The racing world suffered the tragic loss of two high-profile chasers, Behrajan and Take Control, who both suffered fatal falls in the Tote Classic Chase at Warwick on Saturday.

Nine-year-old Behrajan, trained by Henry Daly and owned by the Behrajan Partnership, had 11 wins from 30 starts, in spite of a novice season much hampered by the outbreak of foot-and-mouth disease.

The gelding was not known for his speed, but there was a relentless quality about him that marked him as a true star. He narrowly missed victory in the 2001 Hennessy Gold Cup at Newbury, but made up for this agonising second place with a brilliant win in Ascot’s 2002 Silver Cup. His annihilation of the field in the Pillar Chase at Cheltenham was considered by many to be the highlight of his career.

Trainer, Henry Daly said on Sunday: “The Pillar Chase was certainly one of his best moments, but he won some nice hurdle races, the only unfortunate thing was that his novice season was cut short by the foot and mouth outbreak.”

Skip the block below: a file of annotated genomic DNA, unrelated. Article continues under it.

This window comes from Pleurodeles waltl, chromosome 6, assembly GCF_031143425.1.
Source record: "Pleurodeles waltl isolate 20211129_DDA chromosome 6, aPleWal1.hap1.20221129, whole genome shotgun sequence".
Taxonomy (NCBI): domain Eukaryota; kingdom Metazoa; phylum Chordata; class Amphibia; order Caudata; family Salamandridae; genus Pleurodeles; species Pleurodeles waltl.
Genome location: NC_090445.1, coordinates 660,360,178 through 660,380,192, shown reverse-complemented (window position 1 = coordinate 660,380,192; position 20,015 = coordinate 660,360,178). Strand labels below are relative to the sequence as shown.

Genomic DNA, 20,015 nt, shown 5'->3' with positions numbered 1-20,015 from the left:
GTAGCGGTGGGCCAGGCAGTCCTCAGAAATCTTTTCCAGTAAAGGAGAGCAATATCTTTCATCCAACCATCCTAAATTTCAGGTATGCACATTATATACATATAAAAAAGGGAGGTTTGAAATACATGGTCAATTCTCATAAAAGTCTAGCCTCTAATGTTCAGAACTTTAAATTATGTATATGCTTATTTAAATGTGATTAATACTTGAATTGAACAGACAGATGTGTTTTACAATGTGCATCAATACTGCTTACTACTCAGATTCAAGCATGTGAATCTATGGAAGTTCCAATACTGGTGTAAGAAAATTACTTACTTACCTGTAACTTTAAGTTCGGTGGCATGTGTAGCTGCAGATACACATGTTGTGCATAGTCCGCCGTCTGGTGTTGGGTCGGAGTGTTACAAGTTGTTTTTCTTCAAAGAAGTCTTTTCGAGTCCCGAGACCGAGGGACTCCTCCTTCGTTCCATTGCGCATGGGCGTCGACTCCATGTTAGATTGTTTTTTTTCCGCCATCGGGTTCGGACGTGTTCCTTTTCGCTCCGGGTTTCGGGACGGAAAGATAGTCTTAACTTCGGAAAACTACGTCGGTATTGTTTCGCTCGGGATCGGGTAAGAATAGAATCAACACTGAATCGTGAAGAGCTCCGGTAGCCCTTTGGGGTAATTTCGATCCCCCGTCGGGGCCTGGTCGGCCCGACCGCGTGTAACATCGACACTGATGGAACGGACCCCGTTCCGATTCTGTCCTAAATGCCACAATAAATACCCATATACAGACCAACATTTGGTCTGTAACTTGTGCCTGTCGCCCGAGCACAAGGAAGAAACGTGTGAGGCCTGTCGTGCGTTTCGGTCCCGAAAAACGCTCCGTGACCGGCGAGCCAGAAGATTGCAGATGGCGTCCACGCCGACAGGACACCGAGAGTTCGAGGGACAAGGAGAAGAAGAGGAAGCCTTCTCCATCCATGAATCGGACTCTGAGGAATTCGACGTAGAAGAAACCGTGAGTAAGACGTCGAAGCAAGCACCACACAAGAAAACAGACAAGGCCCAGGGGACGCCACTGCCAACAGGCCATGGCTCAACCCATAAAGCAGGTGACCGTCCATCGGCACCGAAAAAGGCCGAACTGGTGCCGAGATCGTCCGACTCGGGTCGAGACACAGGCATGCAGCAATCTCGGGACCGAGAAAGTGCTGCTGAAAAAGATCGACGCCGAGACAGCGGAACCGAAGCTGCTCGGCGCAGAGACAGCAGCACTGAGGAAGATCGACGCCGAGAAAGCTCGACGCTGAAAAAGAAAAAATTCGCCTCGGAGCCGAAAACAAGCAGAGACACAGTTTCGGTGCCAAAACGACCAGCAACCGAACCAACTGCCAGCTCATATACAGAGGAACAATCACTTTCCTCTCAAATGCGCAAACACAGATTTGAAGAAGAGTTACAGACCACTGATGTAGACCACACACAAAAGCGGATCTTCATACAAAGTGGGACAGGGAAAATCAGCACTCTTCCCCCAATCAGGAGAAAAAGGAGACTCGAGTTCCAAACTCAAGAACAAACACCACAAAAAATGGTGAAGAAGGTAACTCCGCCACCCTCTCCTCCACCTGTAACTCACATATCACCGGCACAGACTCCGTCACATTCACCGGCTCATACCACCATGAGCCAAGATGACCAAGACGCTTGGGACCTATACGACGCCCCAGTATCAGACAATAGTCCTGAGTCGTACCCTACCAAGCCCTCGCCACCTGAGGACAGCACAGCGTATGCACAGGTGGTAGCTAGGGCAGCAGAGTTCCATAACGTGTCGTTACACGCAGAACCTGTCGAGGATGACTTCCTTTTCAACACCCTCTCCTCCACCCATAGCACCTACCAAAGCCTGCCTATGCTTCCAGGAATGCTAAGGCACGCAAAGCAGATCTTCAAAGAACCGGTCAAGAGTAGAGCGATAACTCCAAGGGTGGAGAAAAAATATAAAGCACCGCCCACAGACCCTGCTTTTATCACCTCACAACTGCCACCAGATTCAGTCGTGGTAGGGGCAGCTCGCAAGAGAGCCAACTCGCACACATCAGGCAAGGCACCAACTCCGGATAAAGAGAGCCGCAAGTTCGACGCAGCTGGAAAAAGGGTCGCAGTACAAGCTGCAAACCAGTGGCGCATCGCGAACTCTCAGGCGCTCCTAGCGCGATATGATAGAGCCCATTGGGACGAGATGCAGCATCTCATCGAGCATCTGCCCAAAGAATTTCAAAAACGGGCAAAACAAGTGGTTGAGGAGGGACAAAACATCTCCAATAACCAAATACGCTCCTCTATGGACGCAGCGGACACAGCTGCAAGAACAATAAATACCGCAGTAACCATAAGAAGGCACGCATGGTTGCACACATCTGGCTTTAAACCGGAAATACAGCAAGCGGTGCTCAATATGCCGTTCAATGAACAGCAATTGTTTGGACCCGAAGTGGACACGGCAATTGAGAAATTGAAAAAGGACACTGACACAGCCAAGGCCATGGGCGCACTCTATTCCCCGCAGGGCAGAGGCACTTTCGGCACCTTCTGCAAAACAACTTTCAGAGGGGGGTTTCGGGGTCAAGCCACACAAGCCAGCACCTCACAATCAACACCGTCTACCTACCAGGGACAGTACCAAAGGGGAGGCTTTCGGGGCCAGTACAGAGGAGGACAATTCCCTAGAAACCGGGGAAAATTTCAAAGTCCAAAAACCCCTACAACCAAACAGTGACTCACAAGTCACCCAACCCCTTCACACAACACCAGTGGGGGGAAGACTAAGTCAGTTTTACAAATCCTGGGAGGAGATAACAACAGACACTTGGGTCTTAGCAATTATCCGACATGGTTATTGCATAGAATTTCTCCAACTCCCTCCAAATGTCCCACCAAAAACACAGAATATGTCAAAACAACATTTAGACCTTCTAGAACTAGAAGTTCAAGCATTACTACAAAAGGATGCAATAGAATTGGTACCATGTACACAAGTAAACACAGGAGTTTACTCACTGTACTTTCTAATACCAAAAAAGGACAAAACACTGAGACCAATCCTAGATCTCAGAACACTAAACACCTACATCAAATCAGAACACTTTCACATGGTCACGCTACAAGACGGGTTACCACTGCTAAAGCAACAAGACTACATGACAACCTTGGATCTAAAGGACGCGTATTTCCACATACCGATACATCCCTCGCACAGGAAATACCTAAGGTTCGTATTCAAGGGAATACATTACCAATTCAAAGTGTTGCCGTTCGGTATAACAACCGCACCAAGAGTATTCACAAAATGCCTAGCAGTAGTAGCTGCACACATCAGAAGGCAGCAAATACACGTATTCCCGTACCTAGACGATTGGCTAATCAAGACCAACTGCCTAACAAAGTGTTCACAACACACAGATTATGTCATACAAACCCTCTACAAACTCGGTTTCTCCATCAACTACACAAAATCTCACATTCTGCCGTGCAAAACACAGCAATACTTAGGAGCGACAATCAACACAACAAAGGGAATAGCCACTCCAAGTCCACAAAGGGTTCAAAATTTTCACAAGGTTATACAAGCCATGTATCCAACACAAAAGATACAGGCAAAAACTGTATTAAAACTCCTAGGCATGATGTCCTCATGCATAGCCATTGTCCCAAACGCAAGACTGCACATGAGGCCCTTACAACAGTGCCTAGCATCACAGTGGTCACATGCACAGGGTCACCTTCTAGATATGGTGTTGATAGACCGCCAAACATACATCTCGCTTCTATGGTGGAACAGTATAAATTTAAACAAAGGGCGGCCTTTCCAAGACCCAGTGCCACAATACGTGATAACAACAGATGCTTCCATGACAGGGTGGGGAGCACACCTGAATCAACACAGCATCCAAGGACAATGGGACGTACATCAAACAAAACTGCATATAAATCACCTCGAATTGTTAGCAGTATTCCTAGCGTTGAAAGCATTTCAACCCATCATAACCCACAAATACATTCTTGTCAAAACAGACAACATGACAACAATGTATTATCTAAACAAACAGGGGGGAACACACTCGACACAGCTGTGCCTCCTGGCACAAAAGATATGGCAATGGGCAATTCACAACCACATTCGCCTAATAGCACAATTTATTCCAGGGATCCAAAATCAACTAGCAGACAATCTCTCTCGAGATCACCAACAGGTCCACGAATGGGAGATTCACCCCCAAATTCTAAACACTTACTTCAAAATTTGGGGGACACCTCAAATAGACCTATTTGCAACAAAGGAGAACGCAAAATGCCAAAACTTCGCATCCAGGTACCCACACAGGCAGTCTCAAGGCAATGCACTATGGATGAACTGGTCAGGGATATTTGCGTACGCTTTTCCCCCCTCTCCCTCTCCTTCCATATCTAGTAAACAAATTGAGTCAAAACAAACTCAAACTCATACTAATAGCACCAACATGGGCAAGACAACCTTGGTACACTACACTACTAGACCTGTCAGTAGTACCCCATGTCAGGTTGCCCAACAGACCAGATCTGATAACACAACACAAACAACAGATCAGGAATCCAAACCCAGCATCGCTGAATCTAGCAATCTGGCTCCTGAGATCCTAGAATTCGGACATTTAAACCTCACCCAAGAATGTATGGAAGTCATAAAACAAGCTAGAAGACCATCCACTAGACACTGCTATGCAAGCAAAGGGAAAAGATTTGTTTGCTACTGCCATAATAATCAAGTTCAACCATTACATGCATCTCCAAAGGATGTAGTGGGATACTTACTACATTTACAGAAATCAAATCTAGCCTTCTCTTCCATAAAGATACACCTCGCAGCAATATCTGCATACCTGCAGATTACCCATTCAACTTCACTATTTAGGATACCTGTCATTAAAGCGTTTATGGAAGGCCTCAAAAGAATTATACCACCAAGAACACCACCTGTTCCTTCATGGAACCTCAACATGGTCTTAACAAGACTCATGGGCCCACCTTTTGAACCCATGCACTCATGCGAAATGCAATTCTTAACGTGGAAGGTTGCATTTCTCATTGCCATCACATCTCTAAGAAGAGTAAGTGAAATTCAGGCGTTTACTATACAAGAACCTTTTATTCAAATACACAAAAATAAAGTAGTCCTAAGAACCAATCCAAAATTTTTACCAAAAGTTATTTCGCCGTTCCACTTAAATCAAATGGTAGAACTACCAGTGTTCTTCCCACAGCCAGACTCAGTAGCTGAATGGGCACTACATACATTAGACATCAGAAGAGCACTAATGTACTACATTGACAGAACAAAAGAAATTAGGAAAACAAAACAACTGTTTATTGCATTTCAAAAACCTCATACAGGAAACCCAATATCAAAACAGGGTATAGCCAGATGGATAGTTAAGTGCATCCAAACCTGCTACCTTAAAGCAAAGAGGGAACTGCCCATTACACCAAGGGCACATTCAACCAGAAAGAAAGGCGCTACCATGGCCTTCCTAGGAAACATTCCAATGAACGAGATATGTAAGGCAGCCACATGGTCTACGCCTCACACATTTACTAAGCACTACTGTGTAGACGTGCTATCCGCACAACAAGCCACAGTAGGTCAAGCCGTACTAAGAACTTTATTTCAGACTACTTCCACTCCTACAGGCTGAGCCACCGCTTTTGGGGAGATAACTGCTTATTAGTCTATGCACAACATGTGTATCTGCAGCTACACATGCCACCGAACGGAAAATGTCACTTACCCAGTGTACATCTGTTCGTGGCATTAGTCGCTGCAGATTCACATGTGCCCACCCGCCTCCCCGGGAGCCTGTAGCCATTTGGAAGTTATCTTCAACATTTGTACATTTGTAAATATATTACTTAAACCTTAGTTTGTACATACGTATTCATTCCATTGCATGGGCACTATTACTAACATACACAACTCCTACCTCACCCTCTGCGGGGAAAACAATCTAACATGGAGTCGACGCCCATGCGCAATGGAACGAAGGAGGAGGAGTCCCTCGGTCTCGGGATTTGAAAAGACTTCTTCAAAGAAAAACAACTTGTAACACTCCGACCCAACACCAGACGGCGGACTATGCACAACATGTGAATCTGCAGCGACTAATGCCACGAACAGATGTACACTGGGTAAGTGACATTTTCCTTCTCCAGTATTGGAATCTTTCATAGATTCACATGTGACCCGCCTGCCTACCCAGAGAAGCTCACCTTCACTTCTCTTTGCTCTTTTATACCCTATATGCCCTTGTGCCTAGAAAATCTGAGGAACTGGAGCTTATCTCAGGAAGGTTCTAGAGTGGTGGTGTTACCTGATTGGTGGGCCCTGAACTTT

Other great moments in Behrajan’s career include finishing an admirable fifth to Best Mate in the 2003 Cheltenham Gold Cup, as well as being one of only 10 horses to complete the 2003 Martell Grand National. The horse had been expected to be a contender in the race this year.

The Martin Pipe-trained Take Control was renowned for his battling qualities and ran some great races, even in defeat. Winning the Scottish National under Ruby Walsh in 2002 was undoubtedly one of the proudest moments for owner David Johnson.

David told the Racing Post: “He gave [Ruby Walsh] a great ride that day. He was such a great servant and he did not know how to run a bad race.”

Saturday’s tragic events cast a shadow over the racing world, and were a sad reminder of the extreme passions the sport generates.